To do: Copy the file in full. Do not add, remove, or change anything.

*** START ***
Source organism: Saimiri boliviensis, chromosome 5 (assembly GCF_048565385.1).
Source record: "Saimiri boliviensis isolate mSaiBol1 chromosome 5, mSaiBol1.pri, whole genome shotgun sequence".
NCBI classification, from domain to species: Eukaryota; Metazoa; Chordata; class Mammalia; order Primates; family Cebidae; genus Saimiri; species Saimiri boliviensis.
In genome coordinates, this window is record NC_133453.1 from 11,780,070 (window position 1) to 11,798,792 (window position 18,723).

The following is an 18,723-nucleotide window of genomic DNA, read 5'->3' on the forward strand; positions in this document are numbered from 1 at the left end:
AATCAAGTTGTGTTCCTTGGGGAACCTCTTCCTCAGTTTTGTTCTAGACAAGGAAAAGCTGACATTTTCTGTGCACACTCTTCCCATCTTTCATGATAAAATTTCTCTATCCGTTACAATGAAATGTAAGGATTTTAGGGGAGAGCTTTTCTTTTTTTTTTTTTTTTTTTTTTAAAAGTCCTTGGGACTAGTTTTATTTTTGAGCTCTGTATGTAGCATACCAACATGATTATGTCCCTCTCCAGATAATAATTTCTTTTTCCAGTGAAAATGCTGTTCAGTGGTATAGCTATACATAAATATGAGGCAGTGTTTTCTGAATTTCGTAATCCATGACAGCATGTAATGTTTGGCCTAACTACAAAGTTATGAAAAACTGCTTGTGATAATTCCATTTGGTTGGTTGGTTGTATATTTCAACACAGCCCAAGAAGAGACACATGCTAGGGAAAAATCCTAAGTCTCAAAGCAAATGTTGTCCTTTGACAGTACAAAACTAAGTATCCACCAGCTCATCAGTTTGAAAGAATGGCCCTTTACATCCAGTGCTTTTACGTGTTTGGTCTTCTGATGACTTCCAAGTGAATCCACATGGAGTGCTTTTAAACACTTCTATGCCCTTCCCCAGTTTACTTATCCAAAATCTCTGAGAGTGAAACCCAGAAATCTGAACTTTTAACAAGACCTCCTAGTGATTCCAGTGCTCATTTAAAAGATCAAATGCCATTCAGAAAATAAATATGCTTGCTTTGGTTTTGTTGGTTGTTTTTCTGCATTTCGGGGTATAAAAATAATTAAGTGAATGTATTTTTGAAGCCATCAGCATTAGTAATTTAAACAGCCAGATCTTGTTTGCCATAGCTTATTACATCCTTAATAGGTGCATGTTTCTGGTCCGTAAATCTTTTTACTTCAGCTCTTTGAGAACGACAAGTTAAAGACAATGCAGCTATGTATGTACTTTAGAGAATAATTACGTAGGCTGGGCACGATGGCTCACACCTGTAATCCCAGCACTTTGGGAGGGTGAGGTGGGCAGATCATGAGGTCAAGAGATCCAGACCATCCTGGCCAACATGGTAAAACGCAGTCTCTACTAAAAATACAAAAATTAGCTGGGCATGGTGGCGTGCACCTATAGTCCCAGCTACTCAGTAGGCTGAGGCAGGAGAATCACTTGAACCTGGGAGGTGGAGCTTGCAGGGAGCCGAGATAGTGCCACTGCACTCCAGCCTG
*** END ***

Source organism: Saimiri boliviensis, chromosome 5 (assembly GCF_048565385.1).
Source record: "Saimiri boliviensis isolate mSaiBol1 chromosome 5, mSaiBol1.pri, whole genome shotgun sequence".
NCBI classification, from domain to species: Eukaryota; Metazoa; Chordata; class Mammalia; order Primates; family Cebidae; genus Saimiri; species Saimiri boliviensis.
In genome coordinates, this window is record NC_133453.1 from 11,780,070 (window position 1) to 11,798,792 (window position 18,723).

The following is an 18,723-nucleotide window of genomic DNA, read 5'->3' on the forward strand; positions in this document are numbered from 1 at the left end:
AATCAAGTTGTGTTCCTTGGGGAACCTCTTCCTCAGTTTTGTTCTAGACAAGGAAAAGCTGACATTTTCTGTGCACACTCTTCCCATCTTTCATGATAAAATTTCTCTATCCGTTACAATGAAATGTAAGGATTTTAGGGGAGAGCTTTTCTTTTTTTTTTTTTTTTTTTTTTAAAAGTCCTTGGGACTAGTTTTATTTTTGAGCTCTGTATGTAGCATACCAACATGATTATGTCCCTCTCCAGATAATAATTTCTTTTTCCAGTGAAAATGCTGTTCAGTGGTATAGCTATACATAAATATGAGGCAGTGTTTTCTGAATTTCGTAATCCATGACAGCATGTAATGTTTGGCCTAACTACAAAGTTATGAAAAACTGCTTGTGATAATTCCATTTGGTTGGTTGGTTGTATATTTCAACACAGCCCAAGAAGAGACACATGCTAGGGAAAAATCCTAAGTCTCAAAGCAAATGTTGTCCTTTGACAGTACAAAACTAAGTATCCACCAGCTCATCAGTTTGAAAGAATGGCCCTTTACATCCAGTGCTTTTACGTGTTTGGTCTTCTGATGACTTCCAAGTGAATCCACATGGAGTGCTTTTAAACACTTCTATGCCCTTCCCCAGTTTACTTATCCAAAATCTCTGAGAGTGAAACCCAGAAATCTGAACTTTTAACAAGACCTCCTAGTGATTCCAGTGCTCATTTAAAAGATCAAATGCCATTCAGAAAATAAATATGCTTGCTTTGGTTTTGTTGGTTGTTTTTCTGCATTTCGGGGTATAAAAATAATTAAGTGAATGTATTTTTGAAGCCATCAGCATTAGTAATTTAAACAGCCAGATCTTGTTTGCCATAGCTTATTACATCCTTAATAGGTGCATGTTTCTGGTCCGTAAATCTTTTTACTTCAGCTCTTTGAGAACGACAAGTTAAAGACAATGCAGCTATGTATGTACTTTAGAGAATAATTACGTAGGCTGGGCACGATGGCTCACACCTGTAATCCCAGCACTTTGGGAGGGTGAGGTGGGCAGATCATGAGGTCAAGAGATCCAGACCATCCTGGCCAACATGGTAAAACGCAGTCTCTACTAAAAATACAAAAATTAGCTGGGCATGGTGGCGTGCACCTATAGTCCCAGCTACTCAGTAGGCTGAGGCAGGAGAATCACTTGAACCTGGGAGGTGGAGCTTGCAGGGAGCCGAGATAGTGCCACTGCACTCCAGCCTG